I fully understand the sad feelings expressed in comments above. Many people have their own special memories of this place for whatever decade(s) they happened to go there. But if you have an opportunity to visit there while it's still in its current state, I would recommend it. It definitely has a "land that time forgot" feel to it that I can't recall having anywhere else.
    With the three anchors apparently fat, dumb, and happy, I don't think they'll have any problem making a new power center work if they choose to move forward. The area around the mall has definitely declined, and those ancillary businesses will need to be upgraded too. The Holiday Inn has converted to something more downscale. The old Hampton Inn is some other brand now as well, but a new Hampton has popped up back where Chan's used to be. The Bennigans building is still shuttered, but a radio station appears to have moved into the old Darryl's building.
    Darryl's is a place I really miss. It was one of the early forerunners in the casual dining/tavern environment, and it was super easy to get comfortable there. Tons of ephemera all over the place. Food was always just so-so, but the bar rocked. Their stores used to have double-decker buses inside them with tables on both levels of the bus.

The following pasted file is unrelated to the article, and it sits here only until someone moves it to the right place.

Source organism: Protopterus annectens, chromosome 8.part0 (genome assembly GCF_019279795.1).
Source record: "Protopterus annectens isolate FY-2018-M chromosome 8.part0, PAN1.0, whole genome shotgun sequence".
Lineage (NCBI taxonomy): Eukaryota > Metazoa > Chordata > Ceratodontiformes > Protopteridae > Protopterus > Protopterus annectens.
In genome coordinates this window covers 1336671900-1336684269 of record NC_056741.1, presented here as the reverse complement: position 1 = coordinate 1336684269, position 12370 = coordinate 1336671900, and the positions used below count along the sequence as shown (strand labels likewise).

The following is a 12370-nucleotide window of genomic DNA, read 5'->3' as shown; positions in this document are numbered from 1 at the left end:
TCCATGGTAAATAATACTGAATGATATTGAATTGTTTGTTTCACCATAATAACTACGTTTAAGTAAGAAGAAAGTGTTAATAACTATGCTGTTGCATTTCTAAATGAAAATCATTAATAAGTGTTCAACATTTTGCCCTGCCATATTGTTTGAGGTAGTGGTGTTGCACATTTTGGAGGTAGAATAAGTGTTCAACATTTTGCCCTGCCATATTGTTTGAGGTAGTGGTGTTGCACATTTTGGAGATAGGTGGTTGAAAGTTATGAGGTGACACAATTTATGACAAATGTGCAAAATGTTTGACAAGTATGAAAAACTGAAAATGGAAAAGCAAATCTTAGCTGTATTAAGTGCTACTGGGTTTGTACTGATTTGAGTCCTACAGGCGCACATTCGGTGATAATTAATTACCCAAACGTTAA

When we would finish "loading up" on happy hour drinks at Darryl's, we would move to the other side of the mall to Chan's, or go to the Rodeo at the Holiday Inn. Plenty to do around there back then--all in the shadow of "University Mall". Great memories.

  38. Are they ever going to bulldoze the place, or is it just going to sit there forever???

  39. i have lived in Pensacola pretty much all my life and havn't had a chance to make it back over to see University Mall since all the mall stores have closed, i remember when Cordova Mall went through their remodel/expansion and University Mall was still thriving, in an earlier post someone mentioned the out dated tile color decor in University Mall, Cordova Mall had the same up until recently when Cordova Mall refurbished the interior, removing fountains and adding seating areas and putting the skylights back in. Guess Simon had a good deal on pink early 80s tile, very good site brings back lots of memories